“So, you snuck out did you?” the stranger asked, the twinkle in his eyes plainly betraying the fact that he liked the idea of ‘sneaking out’. “I liked sneaking out when I was younger too. I got into trouble for it more then once, didn’t I Víctor?” he asked turning to the men behind him.“Aye, it is,” replied one who appeared to be a few years older then him.“How old are you?” asked the stranger turning back to the twins.“Seventeen. Today is our birthday,” answered Eduardo. “By the way, my name is Francsico Raimundo and this is my sister María. And you are?”The man hesitated. “Felipe. Felipe Castellano,” he answered, and there was a strange almost challenging look in his eyes as he watched the twins’ faces.“It is a pleasure to meet you Señor Castellano,” said Conchita, speaking for the first time.The man seemed to relax and after a pause started making small talk about the good crop-growing weather that they were having.“Well! It looks like it might be done soon,” said Eduardo as the rain slackened considerably. Offering his arm to his sister they both walked to the opening and stood a little ways from Señor Castellano.“Maybe not!” laughed Conchita and all three stepped back as, with a gigantic crash of thunder the rain poured down harder then before.“Its a good thing that you two didn’t try to make it back to the castle,” Señor Castellano quietly remarked watching the steady downpour.“The castle?” asked Eduardo, trying to hide his surprise.“Aye Prince Eduardo, you both would have been soaked by the time you got there and you might have also gotten extremely sick after your drenching.”“Prince Eduardo?” repeated Eduardo in a puzzled tone.“Aye, Your Highness,” Señor Castellano answered, a small smile growing at the corners of his mouth. “I know both you and the Princess Conchita (bowing low to her as he spoke) by sight, also my men and I saw you sneak out of the castle earlier. Don’t worry,” he added as he saw the mingled look of concern and disappointment on their faces, “We won’t harm you and your secret is safe with us.”“Secret?” they asked in unison.“We shall not tell anyone else in the kingdom that the Crown Prince and his twin sister like to sneak out to ride when they shouldn’t,” he replied grinning boyishly.“You are very kind, Señor,” smiled Conchita holding out her hand to him while Eduardo looked down sheepishly.“It is a pleasure, Your Highness,” he answered kissing her fingertips lightly. “And please,” he added, “Call me Felipe.”
This is from a short story I wrote for a little challenge a few years ago.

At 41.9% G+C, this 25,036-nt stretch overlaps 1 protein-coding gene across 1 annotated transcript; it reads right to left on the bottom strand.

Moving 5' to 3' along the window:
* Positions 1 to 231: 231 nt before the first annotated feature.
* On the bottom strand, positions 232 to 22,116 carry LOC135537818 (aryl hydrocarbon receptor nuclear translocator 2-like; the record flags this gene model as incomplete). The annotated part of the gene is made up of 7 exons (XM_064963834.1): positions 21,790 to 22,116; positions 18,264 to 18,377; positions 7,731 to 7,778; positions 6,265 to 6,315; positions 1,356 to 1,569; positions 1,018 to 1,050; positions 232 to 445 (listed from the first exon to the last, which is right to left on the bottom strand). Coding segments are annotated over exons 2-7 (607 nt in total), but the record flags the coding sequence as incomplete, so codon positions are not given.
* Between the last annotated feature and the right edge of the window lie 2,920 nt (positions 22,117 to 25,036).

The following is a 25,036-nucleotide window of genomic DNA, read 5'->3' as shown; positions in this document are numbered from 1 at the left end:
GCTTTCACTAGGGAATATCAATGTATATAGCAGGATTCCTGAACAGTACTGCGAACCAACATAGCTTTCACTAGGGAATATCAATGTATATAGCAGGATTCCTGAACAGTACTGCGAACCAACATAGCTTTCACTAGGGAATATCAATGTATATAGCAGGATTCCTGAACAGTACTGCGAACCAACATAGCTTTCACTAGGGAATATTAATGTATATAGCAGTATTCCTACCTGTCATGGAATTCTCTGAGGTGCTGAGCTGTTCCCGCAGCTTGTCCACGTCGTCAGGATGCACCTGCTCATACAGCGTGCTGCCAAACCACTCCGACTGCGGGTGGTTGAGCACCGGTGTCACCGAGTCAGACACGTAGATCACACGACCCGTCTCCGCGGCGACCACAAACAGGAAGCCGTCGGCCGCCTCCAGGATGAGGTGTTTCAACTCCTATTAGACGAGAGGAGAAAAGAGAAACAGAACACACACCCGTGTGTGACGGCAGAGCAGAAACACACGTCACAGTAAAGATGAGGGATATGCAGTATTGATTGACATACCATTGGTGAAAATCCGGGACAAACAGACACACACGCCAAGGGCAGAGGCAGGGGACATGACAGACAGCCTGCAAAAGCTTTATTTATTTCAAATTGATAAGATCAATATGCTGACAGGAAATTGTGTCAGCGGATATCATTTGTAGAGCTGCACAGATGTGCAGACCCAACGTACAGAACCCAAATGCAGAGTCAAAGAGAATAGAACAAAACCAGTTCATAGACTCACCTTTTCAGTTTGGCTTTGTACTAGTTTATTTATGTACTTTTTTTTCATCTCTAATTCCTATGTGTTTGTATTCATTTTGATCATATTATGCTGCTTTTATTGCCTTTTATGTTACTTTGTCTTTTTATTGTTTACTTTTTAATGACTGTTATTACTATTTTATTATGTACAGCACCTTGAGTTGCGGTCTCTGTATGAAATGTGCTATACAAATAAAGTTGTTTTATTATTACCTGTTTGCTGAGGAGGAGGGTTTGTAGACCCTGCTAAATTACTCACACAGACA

Wow, this sounds like a fun story, Erudessa! A prince and princess in disguise, a mischievous bandito leader (or maybe some other leader-type...too soon for me to tell), set in a Spanish world. I would be very eager to see where this goes, and to know the backstory, too! :)I would suggest more description of setting, but you probably already have established where the characters are before these scenes take place, so focusing on their quick dialogue and facial expressions is good. :) The only other thing I will say about description is to take the opportunity as you're describing the characters' actions to make them specific to the characters, to think outside the box and make your readers really "see" the characters as individuals. Your dialogue is great! Felipe especially shines.In the first sentence, I would suggest leaving out "plainly betraying the fact that he liked the idea of 'sneaking out'" because the twinkle in his eyes and his own assertion depicts the fact solidly. So: ...the stranger asked, a twinkle in his eyes. "I liked sneaking out when I was younger too..."In the dialogue, "Aye, it is," I think there's a word missing: "Aye, it is so" or "Aye, it is true."I don't believe you really need "he answered" in the paragraph that begins, "The man hesitated." It's no less clearer and packs more of a punch if it were to say: The man hesitated. "Felipe. Felipe Castellano." A strange, almost challenging look gleamed in his eyes... (I also replaced the passive-sounding "there was.")The last sentence in the first scene, maybe you could show how the man seemed to relax instead of telling it. Perhaps the lines in his face smoothed? Or he unclenched his fists? You could come up with something really descriptive of him as a person, since he seems like he's an important character. :)In the second scene, the only change I would suggest is minor. "Aye, Your Highness." A small smile grew at the corners of Senor Castellano's mouth. "I know both..." Going without a dialogue tag here provides a variety to the other dialogue lines around it.There are some punctuation and spelling issues that I would correct, but may I address them in a separate comment? I could put the snippet into the comment and make the changes there.All in all, this story is really inviting! You have a smooth, effortless way of telling it. :) Well done!